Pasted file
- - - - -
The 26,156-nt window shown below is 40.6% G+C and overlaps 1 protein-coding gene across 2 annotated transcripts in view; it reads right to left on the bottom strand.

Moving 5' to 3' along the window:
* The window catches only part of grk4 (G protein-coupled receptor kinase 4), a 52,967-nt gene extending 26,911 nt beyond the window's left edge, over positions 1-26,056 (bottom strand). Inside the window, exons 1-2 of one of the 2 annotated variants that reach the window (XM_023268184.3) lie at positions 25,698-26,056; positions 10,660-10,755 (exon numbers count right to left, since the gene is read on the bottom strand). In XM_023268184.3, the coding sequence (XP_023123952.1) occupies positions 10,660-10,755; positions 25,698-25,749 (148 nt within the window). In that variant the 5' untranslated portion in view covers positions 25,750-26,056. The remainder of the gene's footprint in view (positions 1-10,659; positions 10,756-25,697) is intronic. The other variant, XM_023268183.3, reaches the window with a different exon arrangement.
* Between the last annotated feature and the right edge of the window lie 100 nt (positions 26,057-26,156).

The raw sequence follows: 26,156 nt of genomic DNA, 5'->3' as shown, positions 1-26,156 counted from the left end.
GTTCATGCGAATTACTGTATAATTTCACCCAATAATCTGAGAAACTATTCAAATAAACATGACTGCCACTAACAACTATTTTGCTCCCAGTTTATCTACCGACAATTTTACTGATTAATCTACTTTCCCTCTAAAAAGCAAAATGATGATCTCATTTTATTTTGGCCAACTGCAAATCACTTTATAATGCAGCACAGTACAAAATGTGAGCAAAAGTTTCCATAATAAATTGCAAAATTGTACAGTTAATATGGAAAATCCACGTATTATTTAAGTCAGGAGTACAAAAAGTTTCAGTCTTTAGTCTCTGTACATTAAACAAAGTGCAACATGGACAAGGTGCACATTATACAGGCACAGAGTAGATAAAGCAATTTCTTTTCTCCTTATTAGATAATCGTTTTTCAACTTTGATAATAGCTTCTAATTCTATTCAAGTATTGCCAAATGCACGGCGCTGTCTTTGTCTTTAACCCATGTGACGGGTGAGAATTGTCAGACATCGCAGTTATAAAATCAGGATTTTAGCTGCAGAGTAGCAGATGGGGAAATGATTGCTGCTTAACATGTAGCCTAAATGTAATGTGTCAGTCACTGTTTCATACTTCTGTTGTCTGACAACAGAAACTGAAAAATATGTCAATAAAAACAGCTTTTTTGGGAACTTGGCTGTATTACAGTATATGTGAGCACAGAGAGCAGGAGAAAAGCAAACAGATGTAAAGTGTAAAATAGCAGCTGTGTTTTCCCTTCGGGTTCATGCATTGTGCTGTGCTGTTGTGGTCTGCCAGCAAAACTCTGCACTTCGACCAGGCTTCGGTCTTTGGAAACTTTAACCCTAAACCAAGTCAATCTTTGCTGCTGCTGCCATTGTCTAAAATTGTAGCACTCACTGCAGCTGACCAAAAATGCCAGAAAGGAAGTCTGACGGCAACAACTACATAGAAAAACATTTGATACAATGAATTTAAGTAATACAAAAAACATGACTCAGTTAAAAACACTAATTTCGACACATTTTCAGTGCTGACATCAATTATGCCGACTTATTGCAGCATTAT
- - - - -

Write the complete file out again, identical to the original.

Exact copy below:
The 26,156-nt window shown below is 40.6% G+C and overlaps 1 protein-coding gene across 2 annotated transcripts in view; it reads right to left on the bottom strand.

Moving 5' to 3' along the window:
* The window catches only part of grk4 (G protein-coupled receptor kinase 4), a 52,967-nt gene extending 26,911 nt beyond the window's left edge, over positions 1-26,056 (bottom strand). Inside the window, exons 1-2 of one of the 2 annotated variants that reach the window (XM_023268184.3) lie at positions 25,698-26,056; positions 10,660-10,755 (exon numbers count right to left, since the gene is read on the bottom strand). In XM_023268184.3, the coding sequence (XP_023123952.1) occupies positions 10,660-10,755; positions 25,698-25,749 (148 nt within the window). In that variant the 5' untranslated portion in view covers positions 25,750-26,056. The remainder of the gene's footprint in view (positions 1-10,659; positions 10,756-25,697) is intronic. The other variant, XM_023268183.3, reaches the window with a different exon arrangement.
* Between the last annotated feature and the right edge of the window lie 100 nt (positions 26,057-26,156).

The raw sequence follows: 26,156 nt of genomic DNA, 5'->3' as shown, positions 1-26,156 counted from the left end.
GTTCATGCGAATTACTGTATAATTTCACCCAATAATCTGAGAAACTATTCAAATAAACATGACTGCCACTAACAACTATTTTGCTCCCAGTTTATCTACCGACAATTTTACTGATTAATCTACTTTCCCTCTAAAAAGCAAAATGATGATCTCATTTTATTTTGGCCAACTGCAAATCACTTTATAATGCAGCACAGTACAAAATGTGAGCAAAAGTTTCCATAATAAATTGCAAAATTGTACAGTTAATATGGAAAATCCACGTATTATTTAAGTCAGGAGTACAAAAAGTTTCAGTCTTTAGTCTCTGTACATTAAACAAAGTGCAACATGGACAAGGTGCACATTATACAGGCACAGAGTAGATAAAGCAATTTCTTTTCTCCTTATTAGATAATCGTTTTTCAACTTTGATAATAGCTTCTAATTCTATTCAAGTATTGCCAAATGCACGGCGCTGTCTTTGTCTTTAACCCATGTGACGGGTGAGAATTGTCAGACATCGCAGTTATAAAATCAGGATTTTAGCTGCAGAGTAGCAGATGGGGAAATGATTGCTGCTTAACATGTAGCCTAAATGTAATGTGTCAGTCACTGTTTCATACTTCTGTTGTCTGACAACAGAAACTGAAAAATATGTCAATAAAAACAGCTTTTTTGGGAACTTGGCTGTATTACAGTATATGTGAGCACAGAGAGCAGGAGAAAAGCAAACAGATGTAAAGTGTAAAATAGCAGCTGTGTTTTCCCTTCGGGTTCATGCATTGTGCTGTGCTGTTGTGGTCTGCCAGCAAAACTCTGCACTTCGACCAGGCTTCGGTCTTTGGAAACTTTAACCCTAAACCAAGTCAATCTTTGCTGCTGCTGCCATTGTCTAAAATTGTAGCACTCACTGCAGCTGACCAAAAATGCCAGAAAGGAAGTCTGACGGCAACAACTACATAGAAAAACATTTGATACAATGAATTTAAGTAATACAAAAAACATGACTCAGTTAAAAACACTAATTTCGACACATTTTCAGTGCTGACATCAATTATGCCGACTTATTGCAGCATTAT